(Christopher McCollum) #5

From what I gather “Keto Flu” is coloquial term used for all the feelings and symptoms one can get after starting the keto diet. I don’ think anyone’s saying it’s a medical condition.

(Michael - When reality fails to meet expectations, the problem is not reality.) #6

I know. My issue is that it is not due to keto. It is due to withdrawal from carbs. So let’s just say so.

(Christopher McCollum) #7

I wonder how much of it is electrolyte imbalance? I had two 32oz coke zero’s on the way home and felt noticeably less fatigued…

(Michael - When reality fails to meet expectations, the problem is not reality.) #8

Some folks think it’s pretty much entirely due to electrolyte imbalance. Three possibilities with Coke Zero: possible sodium ‘hit’, possible caffeine ‘hit’ and possible reaction to aspartame. Some folks say consuming aspartame affects them almost exactly like a similar amount of sugar sweetener: rise in glucose followed by a rise in insulin. Then the crash.

A gallon of Coke Zero? Wow! My bet would be on caffeine.


I get the same symptoms if I decide to drop out of ketosis. The symptoms to me indicate switching between carb and fat cell machinery.

(Michael - When reality fails to meet expectations, the problem is not reality.) #10

That’s interesting and something that probably warrants investigation. I think there is certainly an argument to be made that one’s metabolism prefers uniformity to constant change and changes result in distress to some degree. Although, I think about this in the context of how we used to eat when I was a child in the 50s and early 60s. Standard SAD of the day (lots more sat fat and protein than now), but - and a huge but - we ate only 3 times per day: breakfast, lunch and supper. And generally there were 10-12 hours between supper and breakfast. So we were probably in ketosis prior to breakfast regularly if not every day. That caused zero distress to anyone. No one even thought anything of it.

(Christopher McCollum) #11

I have eaten terribly over the past 10 years after a series of events that led to PTSD. Dealing with life with PTSD means you eat what you can when you can. My diet was whatever was easiest which usually meant lots of Dr Pepper and crappy to go food. Some of it healthy’ish, but mostly not.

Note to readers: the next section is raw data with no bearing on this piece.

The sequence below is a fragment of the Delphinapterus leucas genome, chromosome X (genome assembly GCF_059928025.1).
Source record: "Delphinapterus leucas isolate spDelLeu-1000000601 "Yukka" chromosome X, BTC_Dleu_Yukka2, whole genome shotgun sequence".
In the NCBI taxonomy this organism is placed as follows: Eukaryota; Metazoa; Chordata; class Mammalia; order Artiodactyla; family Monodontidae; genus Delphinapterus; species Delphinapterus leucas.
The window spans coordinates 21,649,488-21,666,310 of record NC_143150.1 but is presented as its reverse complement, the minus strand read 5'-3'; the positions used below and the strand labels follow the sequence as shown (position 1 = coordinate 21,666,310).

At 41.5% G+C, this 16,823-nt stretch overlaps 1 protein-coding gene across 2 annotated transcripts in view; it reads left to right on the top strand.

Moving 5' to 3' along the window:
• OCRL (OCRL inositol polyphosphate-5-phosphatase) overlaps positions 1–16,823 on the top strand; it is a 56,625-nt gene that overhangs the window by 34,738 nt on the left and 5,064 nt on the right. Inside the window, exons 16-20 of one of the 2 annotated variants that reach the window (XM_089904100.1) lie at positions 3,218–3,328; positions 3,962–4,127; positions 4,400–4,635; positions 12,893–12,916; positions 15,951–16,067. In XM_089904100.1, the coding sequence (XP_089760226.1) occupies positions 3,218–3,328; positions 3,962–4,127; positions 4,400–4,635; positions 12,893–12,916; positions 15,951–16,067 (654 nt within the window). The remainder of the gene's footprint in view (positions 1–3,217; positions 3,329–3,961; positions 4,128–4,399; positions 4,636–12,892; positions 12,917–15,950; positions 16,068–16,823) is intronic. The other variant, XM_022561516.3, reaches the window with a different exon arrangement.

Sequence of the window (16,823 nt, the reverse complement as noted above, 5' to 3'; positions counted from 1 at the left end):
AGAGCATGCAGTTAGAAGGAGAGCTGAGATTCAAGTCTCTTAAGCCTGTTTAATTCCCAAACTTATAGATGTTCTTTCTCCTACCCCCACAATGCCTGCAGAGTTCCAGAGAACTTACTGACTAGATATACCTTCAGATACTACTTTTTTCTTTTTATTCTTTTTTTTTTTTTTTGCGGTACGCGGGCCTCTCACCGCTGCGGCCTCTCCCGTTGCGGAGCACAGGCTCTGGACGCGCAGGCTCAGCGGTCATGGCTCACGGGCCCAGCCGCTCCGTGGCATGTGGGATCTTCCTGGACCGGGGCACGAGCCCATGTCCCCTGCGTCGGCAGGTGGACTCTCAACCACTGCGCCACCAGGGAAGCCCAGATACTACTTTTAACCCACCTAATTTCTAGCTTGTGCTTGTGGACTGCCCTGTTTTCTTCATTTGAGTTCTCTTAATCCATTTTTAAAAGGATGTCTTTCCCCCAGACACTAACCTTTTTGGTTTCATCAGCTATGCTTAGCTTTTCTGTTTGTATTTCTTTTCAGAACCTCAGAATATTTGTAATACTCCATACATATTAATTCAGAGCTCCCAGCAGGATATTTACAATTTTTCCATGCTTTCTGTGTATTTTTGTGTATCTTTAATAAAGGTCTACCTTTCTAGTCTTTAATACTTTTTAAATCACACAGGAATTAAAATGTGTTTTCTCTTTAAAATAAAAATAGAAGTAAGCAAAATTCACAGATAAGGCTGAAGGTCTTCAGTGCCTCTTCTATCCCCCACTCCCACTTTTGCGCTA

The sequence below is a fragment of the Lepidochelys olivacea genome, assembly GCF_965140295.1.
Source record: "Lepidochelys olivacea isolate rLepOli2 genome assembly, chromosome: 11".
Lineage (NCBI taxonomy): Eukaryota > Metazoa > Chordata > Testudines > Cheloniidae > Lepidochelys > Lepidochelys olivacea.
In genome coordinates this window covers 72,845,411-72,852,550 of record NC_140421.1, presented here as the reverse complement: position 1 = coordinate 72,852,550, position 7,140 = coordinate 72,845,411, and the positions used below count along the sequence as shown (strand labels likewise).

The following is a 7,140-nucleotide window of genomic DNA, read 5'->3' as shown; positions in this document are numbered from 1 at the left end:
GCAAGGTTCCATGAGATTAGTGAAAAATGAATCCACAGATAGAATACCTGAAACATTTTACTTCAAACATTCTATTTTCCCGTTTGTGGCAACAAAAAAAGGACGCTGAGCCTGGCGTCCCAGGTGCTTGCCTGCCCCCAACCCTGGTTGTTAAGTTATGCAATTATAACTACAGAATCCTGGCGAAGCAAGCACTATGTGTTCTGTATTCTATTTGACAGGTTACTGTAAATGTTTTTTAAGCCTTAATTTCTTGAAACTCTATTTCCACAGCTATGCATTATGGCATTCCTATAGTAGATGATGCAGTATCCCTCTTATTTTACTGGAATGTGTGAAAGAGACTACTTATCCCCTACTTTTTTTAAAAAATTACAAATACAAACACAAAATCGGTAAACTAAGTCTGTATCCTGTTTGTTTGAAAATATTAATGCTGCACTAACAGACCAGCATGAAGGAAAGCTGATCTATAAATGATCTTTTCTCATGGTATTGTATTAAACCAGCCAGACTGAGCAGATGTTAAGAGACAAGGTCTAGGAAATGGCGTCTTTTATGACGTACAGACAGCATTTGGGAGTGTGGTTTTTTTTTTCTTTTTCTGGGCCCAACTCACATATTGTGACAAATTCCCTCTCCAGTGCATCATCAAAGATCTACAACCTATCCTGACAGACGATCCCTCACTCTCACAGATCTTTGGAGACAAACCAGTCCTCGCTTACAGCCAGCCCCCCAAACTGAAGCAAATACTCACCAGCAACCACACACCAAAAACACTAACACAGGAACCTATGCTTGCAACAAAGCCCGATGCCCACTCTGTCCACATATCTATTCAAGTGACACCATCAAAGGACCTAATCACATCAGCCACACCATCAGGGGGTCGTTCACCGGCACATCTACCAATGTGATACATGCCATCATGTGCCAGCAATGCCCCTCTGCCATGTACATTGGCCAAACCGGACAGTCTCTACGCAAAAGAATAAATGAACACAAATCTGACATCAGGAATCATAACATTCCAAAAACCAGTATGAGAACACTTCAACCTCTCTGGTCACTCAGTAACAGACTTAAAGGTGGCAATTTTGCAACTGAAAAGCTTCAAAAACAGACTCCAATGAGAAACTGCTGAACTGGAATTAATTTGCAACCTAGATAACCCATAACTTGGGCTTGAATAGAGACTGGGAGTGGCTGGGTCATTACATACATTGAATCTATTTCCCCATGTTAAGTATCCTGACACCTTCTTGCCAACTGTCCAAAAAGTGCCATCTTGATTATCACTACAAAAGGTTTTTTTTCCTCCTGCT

So now that life is better, I’ve switched gears on my body all of a sudden. I think it’s really pissed at me for the sudden change. I can dig deep and make it through the pain/discomfort, but I do hope it goes away soon.

Electrolyte imbalance and carb withdrawal seem to have almost identical symptoms, so I’ll be having an electrolyte packet with water and upping my carbs a hair until it passes. Then slowly reduce cards to where I want them.

Not sure what else to do except quit the diet. And that ain’t gonna happen.

(Bacon is a many-splendoured thing) #12

(Michael - When reality fails to meet expectations, the problem is not reality.) #13

We each do what we can however we can. The important thing is not to give up. One day you will thank yourself you stuck it out through the temporary discomfort. Before keto, I ate pretty much the current rendition of SAD with a minimal amount of cooking. I had plenty of fave carb-loaded foods covering the full gamut of the food pyramid heavily plant based. I guess I drew to the luck of the genetic draw in that I had no particular metabolic issues as a result.

I started keto with a 4-day water fast. I then dropped everything cold-turkey. I’m a ‘go for broke’ kind of guy and I figured it was easier to dump and restart than ease off over time and endure extended agony. I expected it would be difficult, but it proved easy. I never missed any of the carby foods I gave up, never went through any withdrawal symptoms and enjoyed keto foods immediately. Fear of fat took a little longer to get over! I am convinced it was the best thing I ever did for myself. I think you will, too, however you make the transition.